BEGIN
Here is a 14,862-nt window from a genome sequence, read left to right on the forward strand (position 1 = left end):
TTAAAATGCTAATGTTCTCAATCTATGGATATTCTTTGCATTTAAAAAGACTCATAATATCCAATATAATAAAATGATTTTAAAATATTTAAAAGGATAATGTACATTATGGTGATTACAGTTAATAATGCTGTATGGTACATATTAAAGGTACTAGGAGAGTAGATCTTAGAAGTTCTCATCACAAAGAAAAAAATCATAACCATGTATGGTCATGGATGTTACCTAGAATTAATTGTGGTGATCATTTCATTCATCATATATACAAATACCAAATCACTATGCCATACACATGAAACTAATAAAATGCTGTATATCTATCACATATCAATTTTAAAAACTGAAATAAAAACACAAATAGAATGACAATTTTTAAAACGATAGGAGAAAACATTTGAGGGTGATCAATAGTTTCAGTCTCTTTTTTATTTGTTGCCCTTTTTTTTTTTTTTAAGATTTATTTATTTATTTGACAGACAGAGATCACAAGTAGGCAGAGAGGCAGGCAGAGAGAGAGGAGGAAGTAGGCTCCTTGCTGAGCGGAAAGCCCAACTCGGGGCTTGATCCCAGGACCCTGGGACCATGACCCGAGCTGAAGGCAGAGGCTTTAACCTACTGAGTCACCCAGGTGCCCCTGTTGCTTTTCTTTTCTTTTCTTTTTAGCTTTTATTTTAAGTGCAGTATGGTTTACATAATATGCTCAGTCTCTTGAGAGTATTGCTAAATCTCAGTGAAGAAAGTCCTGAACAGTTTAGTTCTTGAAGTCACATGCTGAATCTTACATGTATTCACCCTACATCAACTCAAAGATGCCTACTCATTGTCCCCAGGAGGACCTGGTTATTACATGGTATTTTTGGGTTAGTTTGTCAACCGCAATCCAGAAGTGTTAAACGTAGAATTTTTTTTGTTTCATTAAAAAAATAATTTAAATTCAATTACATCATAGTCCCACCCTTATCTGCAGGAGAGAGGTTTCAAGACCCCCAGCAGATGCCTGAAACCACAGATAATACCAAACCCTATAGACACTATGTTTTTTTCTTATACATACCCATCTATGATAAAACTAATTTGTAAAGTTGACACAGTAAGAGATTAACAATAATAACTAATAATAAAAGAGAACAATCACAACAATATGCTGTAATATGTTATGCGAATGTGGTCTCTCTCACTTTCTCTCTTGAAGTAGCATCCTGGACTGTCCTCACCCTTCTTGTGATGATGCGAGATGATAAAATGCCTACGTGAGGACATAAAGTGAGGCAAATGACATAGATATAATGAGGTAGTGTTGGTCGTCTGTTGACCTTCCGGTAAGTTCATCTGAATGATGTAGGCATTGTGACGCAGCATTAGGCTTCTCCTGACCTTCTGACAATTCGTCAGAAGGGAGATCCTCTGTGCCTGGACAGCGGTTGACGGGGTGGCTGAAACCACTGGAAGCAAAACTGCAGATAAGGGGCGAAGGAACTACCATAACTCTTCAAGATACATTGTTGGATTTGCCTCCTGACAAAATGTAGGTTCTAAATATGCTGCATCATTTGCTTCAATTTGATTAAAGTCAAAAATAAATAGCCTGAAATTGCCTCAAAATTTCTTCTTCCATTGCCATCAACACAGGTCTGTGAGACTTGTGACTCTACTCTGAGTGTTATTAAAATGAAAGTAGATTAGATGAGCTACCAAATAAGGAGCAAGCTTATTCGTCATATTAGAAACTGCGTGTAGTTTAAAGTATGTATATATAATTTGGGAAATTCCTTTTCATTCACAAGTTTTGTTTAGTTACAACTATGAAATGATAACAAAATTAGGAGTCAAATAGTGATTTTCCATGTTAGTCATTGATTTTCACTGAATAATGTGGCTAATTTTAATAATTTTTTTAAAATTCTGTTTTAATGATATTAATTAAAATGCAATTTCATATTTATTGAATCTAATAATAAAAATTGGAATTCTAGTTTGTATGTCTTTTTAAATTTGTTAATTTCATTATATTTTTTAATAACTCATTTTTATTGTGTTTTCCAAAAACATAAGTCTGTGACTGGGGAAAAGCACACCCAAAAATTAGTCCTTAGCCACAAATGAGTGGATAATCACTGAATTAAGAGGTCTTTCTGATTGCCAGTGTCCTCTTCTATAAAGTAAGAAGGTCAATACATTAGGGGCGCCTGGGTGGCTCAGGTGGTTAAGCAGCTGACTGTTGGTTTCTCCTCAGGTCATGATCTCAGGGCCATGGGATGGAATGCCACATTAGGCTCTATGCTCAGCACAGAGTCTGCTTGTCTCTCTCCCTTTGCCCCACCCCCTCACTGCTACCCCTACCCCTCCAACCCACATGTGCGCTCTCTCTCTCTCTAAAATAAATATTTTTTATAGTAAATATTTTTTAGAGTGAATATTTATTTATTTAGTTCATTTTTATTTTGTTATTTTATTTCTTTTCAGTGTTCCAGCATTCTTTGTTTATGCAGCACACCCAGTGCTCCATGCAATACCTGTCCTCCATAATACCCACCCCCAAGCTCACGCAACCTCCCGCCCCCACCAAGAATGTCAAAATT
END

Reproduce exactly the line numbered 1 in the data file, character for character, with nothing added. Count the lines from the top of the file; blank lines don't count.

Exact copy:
Here is a 14,862-nt window from a genome sequence, read left to right on the forward strand (position 1 = left end):